Conference of the Parties

The Conference of the Parties (COP) oversees the implementation of the Convention. It is established by the Convention as the supreme decision-making body, and it comprises all ratifying governments. The first five sessions of the COP were held annually from 1997 to 2001.

Starting 2001 sessions are held on a biennial basis interchanging with the sessions of the Committee for the Review of the Implementation of the Convention (CRIC), whose first session was held in 2002.

  • COP 1: Rome (Italy), 29 September to 10 October 1997.
  • COP 2: Dakar (Senegal), 30 November to 11 December 1998.
  • COP 3: Recife (Brazil), 15 to 26 November 1999.
  • COP 4: Bonn (Germany), 11 to 22 December 2000.
  • COP 5: Geneva (Switzerland), 1 to 12 October 2001.
  • COP 6: Havana (Cuba), 25 August to 5 September 2003.
  • COP 7: Nairobi (Kenya), 17 to 28 October 2005.
  • COP 8: Madrid (Spain), 3 to 14 September 2007.
  • COP 9: Buenos Aires (Argentine), 21 September to 2 October 2009.
  • COP 10: Changwon (South Korea), 10 to 20 October 2011.
  • COP 11: Windhoek (Namibia), 16 to 27 September 2013.
  • COP 12: Ankara (Turkey), 12 to 23 October 2015.
  • COP 13: Ordos City (China), 6 to 16 September 2017.
  • COP 14: New Delhi (India), 2 to 13 September 2019.[5]

Committee on Science and Technology (CST)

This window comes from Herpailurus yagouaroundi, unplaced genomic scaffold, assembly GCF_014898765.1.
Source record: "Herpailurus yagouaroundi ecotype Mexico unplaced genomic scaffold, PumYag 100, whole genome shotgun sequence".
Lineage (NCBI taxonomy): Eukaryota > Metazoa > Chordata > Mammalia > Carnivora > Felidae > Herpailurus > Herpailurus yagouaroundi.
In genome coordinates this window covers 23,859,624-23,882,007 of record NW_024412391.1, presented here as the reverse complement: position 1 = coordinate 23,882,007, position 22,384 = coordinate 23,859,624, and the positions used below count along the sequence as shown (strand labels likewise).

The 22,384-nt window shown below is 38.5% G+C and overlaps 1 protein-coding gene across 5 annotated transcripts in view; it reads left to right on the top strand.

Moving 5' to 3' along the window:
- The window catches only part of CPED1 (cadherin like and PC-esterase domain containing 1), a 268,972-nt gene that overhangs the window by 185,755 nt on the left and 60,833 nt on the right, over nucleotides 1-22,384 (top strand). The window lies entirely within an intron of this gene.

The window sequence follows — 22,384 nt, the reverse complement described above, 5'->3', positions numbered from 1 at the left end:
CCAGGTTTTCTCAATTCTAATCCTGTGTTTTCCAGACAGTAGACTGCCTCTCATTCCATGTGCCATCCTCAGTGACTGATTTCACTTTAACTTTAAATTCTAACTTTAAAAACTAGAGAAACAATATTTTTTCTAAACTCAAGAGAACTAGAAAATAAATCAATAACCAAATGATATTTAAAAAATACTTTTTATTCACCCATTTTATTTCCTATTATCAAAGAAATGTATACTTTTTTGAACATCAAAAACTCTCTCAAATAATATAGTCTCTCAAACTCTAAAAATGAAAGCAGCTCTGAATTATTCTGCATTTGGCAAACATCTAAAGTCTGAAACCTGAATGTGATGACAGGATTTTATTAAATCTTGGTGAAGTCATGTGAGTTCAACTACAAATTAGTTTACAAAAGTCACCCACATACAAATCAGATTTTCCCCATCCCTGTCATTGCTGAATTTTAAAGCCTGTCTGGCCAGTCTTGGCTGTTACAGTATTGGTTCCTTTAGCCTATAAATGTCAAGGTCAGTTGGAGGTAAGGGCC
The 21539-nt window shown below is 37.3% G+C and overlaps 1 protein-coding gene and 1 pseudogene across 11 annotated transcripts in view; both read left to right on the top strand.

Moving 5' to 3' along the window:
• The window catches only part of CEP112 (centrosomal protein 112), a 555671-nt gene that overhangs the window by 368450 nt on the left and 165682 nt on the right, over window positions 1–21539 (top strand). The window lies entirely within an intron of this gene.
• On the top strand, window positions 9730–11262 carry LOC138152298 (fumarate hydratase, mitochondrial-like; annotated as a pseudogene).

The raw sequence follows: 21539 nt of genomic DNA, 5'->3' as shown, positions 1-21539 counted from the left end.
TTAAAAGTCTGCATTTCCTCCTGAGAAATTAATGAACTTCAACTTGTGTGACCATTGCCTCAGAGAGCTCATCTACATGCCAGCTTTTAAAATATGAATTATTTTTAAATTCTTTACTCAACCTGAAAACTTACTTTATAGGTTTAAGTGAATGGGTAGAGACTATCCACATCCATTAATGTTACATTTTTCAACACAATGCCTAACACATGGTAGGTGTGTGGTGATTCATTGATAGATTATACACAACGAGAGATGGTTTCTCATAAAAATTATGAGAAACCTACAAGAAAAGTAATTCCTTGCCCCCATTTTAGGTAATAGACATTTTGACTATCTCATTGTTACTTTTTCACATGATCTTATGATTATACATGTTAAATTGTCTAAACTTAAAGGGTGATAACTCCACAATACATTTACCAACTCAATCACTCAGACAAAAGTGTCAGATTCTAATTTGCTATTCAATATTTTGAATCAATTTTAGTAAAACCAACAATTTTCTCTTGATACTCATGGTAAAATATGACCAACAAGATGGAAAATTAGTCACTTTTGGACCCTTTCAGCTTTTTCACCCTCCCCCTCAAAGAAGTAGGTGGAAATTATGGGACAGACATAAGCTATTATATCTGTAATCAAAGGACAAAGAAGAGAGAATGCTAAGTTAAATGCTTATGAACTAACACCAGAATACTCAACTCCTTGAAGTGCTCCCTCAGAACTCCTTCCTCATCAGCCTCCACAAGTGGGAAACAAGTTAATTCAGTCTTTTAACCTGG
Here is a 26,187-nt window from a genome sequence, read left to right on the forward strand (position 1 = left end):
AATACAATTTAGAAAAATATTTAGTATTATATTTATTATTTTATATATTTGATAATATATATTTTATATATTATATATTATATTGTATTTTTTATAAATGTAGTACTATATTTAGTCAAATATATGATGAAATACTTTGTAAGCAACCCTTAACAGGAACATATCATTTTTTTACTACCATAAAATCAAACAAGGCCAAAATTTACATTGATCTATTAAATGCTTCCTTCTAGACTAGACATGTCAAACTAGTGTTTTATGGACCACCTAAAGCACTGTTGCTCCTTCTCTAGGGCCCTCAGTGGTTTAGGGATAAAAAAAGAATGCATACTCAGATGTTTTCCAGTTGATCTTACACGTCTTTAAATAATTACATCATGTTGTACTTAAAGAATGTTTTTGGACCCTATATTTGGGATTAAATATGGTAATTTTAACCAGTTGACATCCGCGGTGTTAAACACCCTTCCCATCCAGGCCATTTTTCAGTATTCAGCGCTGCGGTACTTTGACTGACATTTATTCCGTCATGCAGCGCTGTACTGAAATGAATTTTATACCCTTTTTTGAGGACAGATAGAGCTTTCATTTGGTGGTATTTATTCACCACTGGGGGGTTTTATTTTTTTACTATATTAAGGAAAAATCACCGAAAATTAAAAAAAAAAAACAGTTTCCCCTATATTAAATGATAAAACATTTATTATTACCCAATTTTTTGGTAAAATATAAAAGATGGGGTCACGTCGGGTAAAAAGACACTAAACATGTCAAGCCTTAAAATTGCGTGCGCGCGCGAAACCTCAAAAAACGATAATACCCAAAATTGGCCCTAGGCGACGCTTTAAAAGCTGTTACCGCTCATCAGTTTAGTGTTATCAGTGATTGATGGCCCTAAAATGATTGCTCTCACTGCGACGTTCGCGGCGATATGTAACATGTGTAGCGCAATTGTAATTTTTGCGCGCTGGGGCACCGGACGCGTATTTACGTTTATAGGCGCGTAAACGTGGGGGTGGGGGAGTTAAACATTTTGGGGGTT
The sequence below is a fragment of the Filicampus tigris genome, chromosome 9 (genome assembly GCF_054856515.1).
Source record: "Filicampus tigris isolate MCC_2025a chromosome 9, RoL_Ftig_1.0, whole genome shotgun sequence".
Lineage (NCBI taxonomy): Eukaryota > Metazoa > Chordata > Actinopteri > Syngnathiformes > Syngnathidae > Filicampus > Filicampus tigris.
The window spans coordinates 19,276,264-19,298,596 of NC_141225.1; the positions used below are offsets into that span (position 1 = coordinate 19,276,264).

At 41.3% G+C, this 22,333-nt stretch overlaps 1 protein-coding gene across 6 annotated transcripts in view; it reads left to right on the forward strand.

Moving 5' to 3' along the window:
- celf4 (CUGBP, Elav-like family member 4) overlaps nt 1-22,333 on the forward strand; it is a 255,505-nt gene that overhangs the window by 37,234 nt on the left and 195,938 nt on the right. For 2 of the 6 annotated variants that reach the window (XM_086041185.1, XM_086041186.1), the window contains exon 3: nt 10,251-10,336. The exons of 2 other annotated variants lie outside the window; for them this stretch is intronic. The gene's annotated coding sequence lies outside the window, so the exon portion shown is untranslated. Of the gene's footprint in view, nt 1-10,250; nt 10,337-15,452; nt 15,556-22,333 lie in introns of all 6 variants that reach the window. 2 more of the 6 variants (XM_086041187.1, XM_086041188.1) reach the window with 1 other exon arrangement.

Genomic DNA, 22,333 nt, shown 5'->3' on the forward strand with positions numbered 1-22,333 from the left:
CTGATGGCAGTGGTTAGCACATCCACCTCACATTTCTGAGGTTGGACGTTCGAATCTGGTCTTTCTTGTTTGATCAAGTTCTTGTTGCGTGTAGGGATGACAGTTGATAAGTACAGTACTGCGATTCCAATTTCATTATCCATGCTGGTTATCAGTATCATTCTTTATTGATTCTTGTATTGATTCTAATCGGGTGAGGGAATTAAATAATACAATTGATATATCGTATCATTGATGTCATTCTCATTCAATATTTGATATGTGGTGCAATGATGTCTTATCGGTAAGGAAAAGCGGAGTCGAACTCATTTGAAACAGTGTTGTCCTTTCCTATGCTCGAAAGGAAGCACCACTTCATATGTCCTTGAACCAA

The UN Convention to Combat Desertification has established a Committee on Science and Technology (CST). The CST was established under Article 24 of the Convention as a subsidiary body of the COP, and its mandate and terms of reference were defined and adopted during the first session of the Conference of the Parties in 1997. It is composed of government representatives competent in the fields of expertise relevant to combating desertification and mitigating the effects of drought. The committee identifies priorities for research, and recommends ways of strengthening cooperation among researchers. It is multi-disciplinary and open to the participation of all Parties. It meets in conjunction with the ordinary sessions of the COP.

The CST collects, analyses and reviews relevant data. It also promotes cooperation in the field of combating desertification and mitigating the effects of drought through appropriate sub-regional, regional and national institutions, and in particular by its activities in research and development, which contribute to increased knowledge of the processes leading to desertification and drought as well as their impact.

The Bureau of the CST is composed of the Chairperson and the four Vice Chairpersons. The chairman is elected by the Conference of the Parties at each of its sessions with due regard to ensure geographical distribution and adequate representation of affected Country Parties, particularly those in Africa, who shall not serve for more than two consecutive terms. The Bureau of the CST is responsible for the follow-up of the work of the Committee between sessions of the COP and may benefit from assistance of ad hoc panels established by the COP.

The CST also contributes to distinguishing causal factors, both natural and human, with a view to combating desertification and achieving improved productivity as well as the sustainable use and management of resources.